A few blocks down Yale Avenue, Amelie boutique owner Brian Ofstedahl echoed Hatfield and Ariane. Although he’s been in the Village for the last seven and a half years, Ofstedahl said Village parking limitations have been a cause for concern even before Amelie’s opening.
“The issue now is the age-old problem of no parking and congestion. Not only has it continued, but now it’s gotten worse,” he said.
Today, Ofstedahl thinks retailers are facing a new type of parking problem. Parklets.
On April 26, 2022, the city council approved, for the fourth time, the extension of the Claremont Al Fresco outdoor dining program until February 2023. The program was originally authorized in 2020 in response to indoor dining being shuttered.
“When the pandemic hit, we understand that restaurants were hit the worst. With no indoor dining, they were severally restricted,” Ofstedahl said. “The problem now is the goalposts kind of keep being moved.”
Currently, four restaurants in the Claremont Village have parklets: Viva Madrid, Pizza N’ Such, Aruffo’s and House of Pong. The parklets have garnered support from residents and restaurant owners alike, but have retailers concerned they impact parking, especially at peak times.
“Part of the problem for me is that I’m two doors down from Aruffo’s. I’m also … half a block down from Pizza N’ Such. And so right here, there’s been a lot of parking taken away,” Ofstedahl said. “At the [April 26] city council meeting, it was said that if we make [Al Fresco] permanent, that means by law they have to open it up to every other restaurant. And so we could have parklets all up and down the boulevard if this gets approved.”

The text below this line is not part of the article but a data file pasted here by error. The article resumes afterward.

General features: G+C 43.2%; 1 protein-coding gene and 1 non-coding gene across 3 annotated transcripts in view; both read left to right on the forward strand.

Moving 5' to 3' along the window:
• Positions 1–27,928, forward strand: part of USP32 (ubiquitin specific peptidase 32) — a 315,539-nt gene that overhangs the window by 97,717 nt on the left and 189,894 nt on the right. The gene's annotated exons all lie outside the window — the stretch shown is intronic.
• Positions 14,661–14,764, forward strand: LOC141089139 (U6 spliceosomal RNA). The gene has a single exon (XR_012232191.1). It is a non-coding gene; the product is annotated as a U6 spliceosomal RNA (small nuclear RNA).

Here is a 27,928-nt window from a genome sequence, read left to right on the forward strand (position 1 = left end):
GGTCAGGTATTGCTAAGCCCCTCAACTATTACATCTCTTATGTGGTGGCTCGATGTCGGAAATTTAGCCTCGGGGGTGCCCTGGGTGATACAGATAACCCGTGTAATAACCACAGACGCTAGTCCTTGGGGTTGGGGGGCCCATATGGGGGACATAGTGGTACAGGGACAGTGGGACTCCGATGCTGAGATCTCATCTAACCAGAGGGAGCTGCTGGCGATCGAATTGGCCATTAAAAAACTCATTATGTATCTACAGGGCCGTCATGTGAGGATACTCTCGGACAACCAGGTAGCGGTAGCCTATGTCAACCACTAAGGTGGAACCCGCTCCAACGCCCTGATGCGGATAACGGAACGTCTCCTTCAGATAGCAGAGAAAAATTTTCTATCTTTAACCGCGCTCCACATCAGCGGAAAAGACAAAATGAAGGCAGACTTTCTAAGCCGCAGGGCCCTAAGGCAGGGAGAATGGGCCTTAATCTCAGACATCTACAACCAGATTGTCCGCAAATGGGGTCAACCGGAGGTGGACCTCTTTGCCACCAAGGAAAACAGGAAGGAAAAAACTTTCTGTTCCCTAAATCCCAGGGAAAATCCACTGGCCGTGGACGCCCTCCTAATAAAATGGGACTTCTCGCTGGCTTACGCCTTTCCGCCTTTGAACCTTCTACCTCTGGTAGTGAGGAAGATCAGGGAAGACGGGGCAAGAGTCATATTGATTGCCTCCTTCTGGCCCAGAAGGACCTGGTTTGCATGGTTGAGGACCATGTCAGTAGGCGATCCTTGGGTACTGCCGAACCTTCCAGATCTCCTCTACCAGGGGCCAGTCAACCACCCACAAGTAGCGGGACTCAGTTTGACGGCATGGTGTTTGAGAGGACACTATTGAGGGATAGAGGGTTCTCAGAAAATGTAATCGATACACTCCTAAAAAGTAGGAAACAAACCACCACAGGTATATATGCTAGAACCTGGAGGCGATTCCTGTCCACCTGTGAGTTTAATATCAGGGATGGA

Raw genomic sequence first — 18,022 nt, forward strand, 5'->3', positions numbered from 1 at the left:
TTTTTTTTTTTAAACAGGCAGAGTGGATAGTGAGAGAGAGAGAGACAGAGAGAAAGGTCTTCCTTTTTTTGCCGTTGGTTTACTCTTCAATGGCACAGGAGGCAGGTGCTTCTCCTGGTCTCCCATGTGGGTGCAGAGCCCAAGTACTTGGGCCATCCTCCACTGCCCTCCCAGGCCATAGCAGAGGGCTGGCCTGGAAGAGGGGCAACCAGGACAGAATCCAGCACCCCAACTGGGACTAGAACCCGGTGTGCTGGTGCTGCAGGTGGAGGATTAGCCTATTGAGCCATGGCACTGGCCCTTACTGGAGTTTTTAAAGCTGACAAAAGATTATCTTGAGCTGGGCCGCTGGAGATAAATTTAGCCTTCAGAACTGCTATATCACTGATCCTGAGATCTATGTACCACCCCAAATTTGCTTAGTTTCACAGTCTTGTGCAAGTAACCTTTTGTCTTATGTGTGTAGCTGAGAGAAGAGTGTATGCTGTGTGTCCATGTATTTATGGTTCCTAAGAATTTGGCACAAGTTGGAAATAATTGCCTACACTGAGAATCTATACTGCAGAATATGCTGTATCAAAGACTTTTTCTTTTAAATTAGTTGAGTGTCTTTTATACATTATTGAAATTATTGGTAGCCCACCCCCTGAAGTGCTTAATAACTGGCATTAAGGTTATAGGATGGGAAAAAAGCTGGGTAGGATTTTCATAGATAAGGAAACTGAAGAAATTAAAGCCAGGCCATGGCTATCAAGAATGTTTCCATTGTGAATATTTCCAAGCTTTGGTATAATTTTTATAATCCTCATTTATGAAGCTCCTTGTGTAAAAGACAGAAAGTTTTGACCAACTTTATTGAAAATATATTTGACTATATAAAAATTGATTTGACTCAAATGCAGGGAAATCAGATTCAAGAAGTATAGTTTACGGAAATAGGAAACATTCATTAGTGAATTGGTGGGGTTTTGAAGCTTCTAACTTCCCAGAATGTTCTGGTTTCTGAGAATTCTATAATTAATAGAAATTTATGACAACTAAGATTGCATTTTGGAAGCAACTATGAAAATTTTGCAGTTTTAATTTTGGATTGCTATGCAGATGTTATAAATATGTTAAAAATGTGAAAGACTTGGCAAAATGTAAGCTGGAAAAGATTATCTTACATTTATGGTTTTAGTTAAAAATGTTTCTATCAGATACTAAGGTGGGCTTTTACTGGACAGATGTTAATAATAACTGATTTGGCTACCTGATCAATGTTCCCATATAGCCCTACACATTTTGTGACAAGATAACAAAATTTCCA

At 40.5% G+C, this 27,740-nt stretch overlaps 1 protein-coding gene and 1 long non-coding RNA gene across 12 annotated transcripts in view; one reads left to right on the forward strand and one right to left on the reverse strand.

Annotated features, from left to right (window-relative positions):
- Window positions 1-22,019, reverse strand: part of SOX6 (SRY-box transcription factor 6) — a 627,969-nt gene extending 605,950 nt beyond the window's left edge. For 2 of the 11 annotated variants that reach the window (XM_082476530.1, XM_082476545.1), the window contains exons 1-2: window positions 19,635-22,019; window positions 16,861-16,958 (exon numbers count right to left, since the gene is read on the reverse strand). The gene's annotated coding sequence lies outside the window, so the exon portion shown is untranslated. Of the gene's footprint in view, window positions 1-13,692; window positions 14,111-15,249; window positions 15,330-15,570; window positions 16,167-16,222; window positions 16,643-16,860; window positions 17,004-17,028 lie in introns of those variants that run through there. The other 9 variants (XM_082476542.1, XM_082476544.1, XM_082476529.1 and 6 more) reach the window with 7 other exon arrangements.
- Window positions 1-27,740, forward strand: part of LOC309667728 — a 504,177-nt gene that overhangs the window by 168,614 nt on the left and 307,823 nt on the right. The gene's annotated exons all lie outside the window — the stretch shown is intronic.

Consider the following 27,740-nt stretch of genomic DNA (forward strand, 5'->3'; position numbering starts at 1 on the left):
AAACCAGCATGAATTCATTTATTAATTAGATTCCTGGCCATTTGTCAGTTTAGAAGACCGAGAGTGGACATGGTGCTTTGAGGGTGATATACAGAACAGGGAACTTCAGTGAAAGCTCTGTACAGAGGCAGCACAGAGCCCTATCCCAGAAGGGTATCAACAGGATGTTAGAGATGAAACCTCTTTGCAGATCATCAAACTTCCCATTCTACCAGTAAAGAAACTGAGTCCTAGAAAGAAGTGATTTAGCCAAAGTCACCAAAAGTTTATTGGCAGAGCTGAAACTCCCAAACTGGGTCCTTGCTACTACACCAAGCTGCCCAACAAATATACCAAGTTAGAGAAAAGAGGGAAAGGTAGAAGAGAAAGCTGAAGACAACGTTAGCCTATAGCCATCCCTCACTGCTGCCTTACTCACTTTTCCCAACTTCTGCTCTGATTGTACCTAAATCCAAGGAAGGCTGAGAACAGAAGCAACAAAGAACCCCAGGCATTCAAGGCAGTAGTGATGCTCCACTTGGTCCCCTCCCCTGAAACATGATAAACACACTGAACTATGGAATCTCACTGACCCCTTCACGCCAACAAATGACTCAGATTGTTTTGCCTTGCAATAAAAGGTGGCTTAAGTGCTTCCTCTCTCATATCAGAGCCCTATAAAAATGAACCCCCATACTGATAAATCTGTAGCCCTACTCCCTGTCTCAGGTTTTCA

“And if that’s the case, every retailer will be gone.”
Not wanting to be made a villain for his opinion, Ofstedahl made clear that “this is just about fairness” for all types of businesses.
“I just want to go back to what was in place prior to COVID because that’s what I signed up for … you can’t just change the game, and I want the city council to realize they’re changing the game,” he said.
Maggie Tam, a House of Pong server who spoke during the April 26 city council meeting, defended the parklets and shared that the 16 parking spaces amount to around one percent of all Village parking. According to Tam, who spoke with the city manager’s office, there are 1,445 parking spots throughout the Village.
Valerie Aruffo, co-founder of Aruffo’s on Yale, said her customers, of which there can be up to 1,800 over a busy weekend, don’t often complain about parking. But to help make space for diners, Aruffo’s has their employees sign a contract which states they must park elsewhere other than their back lot. After 5 p.m., employees can park a bit closer, according to Aruffo.
The restaurant owner added the Village has neither a walking problem, nor a parking problem.